Pain is a common symptom of Gaucher disease. It can severely restrict movement, and increases the chance of permanent disability.

Episodes of severe pain can occur in cases of bone tissue death due to lack of oxygen supply, a condition known as avascular necrosis or osteonecrosis. Pain also can be caused by other factors, including swollen organs, and as a result of bowel obstruction and gastrointestinal bleeding.

Several therapeutic options are available to relieve pain and restore mobility. The strategy for pain management depends on the patient’s age, and the duration, severity, and cause of the pain.

ERT and SRT

In children and young adults, enzyme replacement therapy (ERT) or substrate replacement therapy (SRT) often resolve pain. However, in advanced stages of Gaucher disease, and in older patients, the existence of arthritis and other neuromuscular conditions complicates the treatment. At that stage, both ERT and SRT may be inefficient in reducing pain, since they cannot reverse the damage that has already occurred.

Other medications

Commonly used medications for pain management in Gaucher disease include acetaminophen, and non-steroidal anti-inflammatory drugs (NSAIDs) like ibuprofen.

In cases of pain due to peripheral neuropathy, therapeutics such as gabapentin and Lyrica (pregabalin) may be useful.

Opioids like oxycodone may be considered for cases of severe pain. Doctors carefully assess the benefits and risks of opioids before prescribing them as they are highly addictive.

Non-drug therapies

Pain symptoms in Gaucher disease also can be managed in other ways in addition to medication.

Physiotherapy and occupation therapy under the guidance of specialists can help improve mobility and prevent frozen joints. A physiotherapist can design exercise routines that can improve the ranges of motion in the arms and legs. Occupational therapists can train patients in exercises that make day-to-day activities simpler, and promote independence.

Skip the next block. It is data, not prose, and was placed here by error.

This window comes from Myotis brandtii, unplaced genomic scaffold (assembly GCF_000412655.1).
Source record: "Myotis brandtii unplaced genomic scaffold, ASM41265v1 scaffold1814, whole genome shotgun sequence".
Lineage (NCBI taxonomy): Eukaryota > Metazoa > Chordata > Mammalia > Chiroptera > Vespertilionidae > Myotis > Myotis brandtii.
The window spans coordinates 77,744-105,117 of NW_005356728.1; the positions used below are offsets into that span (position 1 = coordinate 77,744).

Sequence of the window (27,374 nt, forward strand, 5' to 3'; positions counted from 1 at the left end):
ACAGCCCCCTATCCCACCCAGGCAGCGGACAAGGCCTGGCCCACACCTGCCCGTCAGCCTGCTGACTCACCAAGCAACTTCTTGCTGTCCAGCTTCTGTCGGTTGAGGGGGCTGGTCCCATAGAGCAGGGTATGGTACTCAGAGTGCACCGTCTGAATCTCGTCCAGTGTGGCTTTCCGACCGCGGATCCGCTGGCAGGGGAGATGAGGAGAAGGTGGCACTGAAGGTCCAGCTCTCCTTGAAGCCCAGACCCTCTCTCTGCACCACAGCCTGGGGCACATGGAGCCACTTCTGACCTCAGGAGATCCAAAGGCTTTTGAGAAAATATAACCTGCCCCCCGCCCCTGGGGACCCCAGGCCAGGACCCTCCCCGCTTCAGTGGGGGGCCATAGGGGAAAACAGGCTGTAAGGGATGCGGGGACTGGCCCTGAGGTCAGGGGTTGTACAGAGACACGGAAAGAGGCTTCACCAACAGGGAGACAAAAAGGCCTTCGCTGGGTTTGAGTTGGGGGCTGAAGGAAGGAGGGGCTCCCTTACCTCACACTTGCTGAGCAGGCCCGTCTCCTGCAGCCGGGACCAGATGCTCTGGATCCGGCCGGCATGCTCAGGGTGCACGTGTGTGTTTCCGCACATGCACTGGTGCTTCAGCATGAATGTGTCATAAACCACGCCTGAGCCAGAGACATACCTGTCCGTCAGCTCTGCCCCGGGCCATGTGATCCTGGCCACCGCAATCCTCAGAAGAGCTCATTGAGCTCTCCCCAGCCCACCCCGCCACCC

Massage therapy can help with the movement of muscles, and thereby reduce pain. Electrical nerve stimulation can be used to stimulate different muscles in the body and reduce pain.

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Gaucher Disease News is strictly a news and information website about the disease. It does not provide medical advice, diagnosis, or treatment. This content is not intended to be a substitute for professional medical advice, diagnosis, or treatment. Always seek the advice of your physician or other qualified healthcare providers with any questions you may have regarding a medical condition. Never disregard professional medical advice or delay in seeking it because of something you have read on this website.

Vijaya Iyer is a freelance science writer for BioNews Services. She has contributed content to their several disease-specific websites, including cystic fibrosis, multiple sclerosis, muscular dystrophy, among others. She holds a PhD in Microbiology from Kansas State University, where her research focused on molecular biology, bacterial interactions, metabolism, and animal models to study bacterial infections. Following the completion of her PhD, Dr. Iyer went on to complete three postdoctoral fellowships at Kansas State University, University of Miami and Temple University. She joined BioNews Services to utilize her scientific background and writing skills to help patients and caregivers remain abreast with important scientific breakthroughs.
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Vijaya Iyer is a freelance science writer for BioNews Services. She has contributed content to their several disease-specific websites, including cystic fibrosis, multiple sclerosis, muscular dystrophy, among others. She holds a PhD in Microbiology from Kansas State University, where her research focused on molecular biology, bacterial interactions, metabolism, and animal models to study bacterial infections. Following the completion of her PhD, Dr. Iyer went on to complete three postdoctoral fellowships at Kansas State University, University of Miami and Temple University. She joined BioNews Services to utilize her scientific background and writing skills to help patients and caregivers remain abreast with important scientific breakthroughs.
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